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Conservatives said it was “absolutely outrageous” walkouts were going ahead despite the major impact they will have on the vulnerable.
Professor Sir Stephen Powis, the national medical director for the NHS in England, has insisted the health service “remains open” but urged patients to use alternative transport.
Ahead of the first dose of travel misery on Tuesday, he said: “I am urging those who have appointments booked in to plan ahead and look at alternative options for getting to their GP practice or hospital if needed.
“The NHS sees millions of people every week for urgent and routine care and it is vital that people access the care they need despite disruptions – the NHS remains open, so please do continue to come forward.”
London hospitals are expected to be particularly affected as they have limited parking capacity for those considering driving as an alternative.
But the strikes will hit all corners of England. Tory MP Richard Holden said: “It’s absolutely outrageous that Labour’s paymasters are putting the lives of British people at risk, especially as we are only just starting to recover from the pandemic and many people have already had to wait for cancelled operations.
“It’s time for (shadow health secretary) Wes Streeting and the Labour high command to come clean with the British people and tell us whose side they are actually on.”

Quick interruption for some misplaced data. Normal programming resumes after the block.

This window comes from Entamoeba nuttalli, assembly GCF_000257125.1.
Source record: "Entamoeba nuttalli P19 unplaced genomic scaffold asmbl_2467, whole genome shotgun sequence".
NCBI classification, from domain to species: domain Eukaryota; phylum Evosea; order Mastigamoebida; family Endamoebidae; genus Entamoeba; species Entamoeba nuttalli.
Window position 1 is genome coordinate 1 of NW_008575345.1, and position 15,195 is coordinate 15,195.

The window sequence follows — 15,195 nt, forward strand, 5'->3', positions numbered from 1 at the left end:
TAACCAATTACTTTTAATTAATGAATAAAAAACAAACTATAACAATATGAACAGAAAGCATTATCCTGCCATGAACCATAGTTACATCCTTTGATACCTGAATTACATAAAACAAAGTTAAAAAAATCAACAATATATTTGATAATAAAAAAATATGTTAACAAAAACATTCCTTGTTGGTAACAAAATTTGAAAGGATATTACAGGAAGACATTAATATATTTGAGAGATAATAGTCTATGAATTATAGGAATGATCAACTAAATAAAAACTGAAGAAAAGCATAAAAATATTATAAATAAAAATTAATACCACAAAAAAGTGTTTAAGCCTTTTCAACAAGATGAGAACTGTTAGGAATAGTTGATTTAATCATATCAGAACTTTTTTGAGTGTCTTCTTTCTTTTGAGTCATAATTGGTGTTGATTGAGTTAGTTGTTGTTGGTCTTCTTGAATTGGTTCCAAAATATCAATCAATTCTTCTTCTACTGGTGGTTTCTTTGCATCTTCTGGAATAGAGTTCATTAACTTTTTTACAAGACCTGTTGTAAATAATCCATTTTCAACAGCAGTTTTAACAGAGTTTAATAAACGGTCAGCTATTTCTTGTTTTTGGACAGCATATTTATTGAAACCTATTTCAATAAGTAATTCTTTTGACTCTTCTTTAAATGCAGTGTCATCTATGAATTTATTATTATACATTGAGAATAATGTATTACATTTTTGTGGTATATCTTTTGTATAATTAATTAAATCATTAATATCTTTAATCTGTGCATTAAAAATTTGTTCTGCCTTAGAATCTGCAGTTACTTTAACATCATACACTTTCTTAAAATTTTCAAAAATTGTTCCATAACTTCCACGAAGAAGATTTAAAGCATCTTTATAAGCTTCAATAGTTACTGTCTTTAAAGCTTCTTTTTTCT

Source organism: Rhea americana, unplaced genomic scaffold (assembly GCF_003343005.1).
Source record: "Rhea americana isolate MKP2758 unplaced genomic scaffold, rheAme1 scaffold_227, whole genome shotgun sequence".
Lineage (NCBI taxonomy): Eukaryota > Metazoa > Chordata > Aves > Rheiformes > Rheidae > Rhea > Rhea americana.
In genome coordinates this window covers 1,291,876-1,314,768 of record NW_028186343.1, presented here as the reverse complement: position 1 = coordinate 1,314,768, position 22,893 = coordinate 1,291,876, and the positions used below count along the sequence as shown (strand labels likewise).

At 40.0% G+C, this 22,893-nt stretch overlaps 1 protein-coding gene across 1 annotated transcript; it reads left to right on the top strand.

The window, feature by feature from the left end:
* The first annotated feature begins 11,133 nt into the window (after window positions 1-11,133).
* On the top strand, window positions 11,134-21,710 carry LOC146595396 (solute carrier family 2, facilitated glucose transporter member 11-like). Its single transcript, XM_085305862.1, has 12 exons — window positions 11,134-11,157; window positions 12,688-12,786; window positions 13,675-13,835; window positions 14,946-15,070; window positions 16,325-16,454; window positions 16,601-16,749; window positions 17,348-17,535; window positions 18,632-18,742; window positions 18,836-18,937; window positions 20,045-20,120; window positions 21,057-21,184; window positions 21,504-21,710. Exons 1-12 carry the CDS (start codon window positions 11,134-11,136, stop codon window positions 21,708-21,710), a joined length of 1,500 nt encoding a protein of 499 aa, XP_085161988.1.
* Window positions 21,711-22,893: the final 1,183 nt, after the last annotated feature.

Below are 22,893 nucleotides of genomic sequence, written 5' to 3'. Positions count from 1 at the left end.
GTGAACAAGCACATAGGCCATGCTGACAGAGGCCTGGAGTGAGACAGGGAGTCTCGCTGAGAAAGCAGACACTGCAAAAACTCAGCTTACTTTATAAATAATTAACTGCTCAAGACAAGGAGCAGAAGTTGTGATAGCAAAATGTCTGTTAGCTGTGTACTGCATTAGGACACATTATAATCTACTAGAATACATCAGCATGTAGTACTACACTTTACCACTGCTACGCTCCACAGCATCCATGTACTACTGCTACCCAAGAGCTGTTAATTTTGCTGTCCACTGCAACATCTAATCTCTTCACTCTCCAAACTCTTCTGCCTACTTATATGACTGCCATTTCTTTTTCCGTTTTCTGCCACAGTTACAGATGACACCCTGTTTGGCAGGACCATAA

Half of Britain’s rail lines will be closed during strikes on June 21, 23 and 25 by the Rail, Maritime and Transport (RMT) union.
Although the industrial action is limited to three days, it is expected to have a knock-on impact on services for the entire week.
Transport for London has also “strongly encouraged” people not to travel on the London Underground on June 21 because of a 24-hour walkout by the RMT and Unite.
And yet more rail staffers are being balloted for strikes, as unions escalate their disputes over pay and jobs.
The Transport Salaried Staffs Association (TSSA) served notice to ballot hundreds of workers at Southeastern, saying it was demanding a guarantee of no compulsory redundancies, no unagreed changes to terms and conditions, and a pay rise reflecting the soaring cost of living.
It is also balloting members in CrossCountry, East Midlands Railway, West Midlands Trains, Avanti West Coast, Northern, Network Rail, LNER and C2C.
General secretary Manuel Cortes said: “Rail workers were hailed as heroes in the pandemic and now they deserve a real-terms pay rise which keeps pace with inflation, rather than shouldering the burden of the Tories’ economic meltdown.
“Our demands are simple – pay which reflects the times we live in [plus] job security and no race to the bottom on terms and conditions.”
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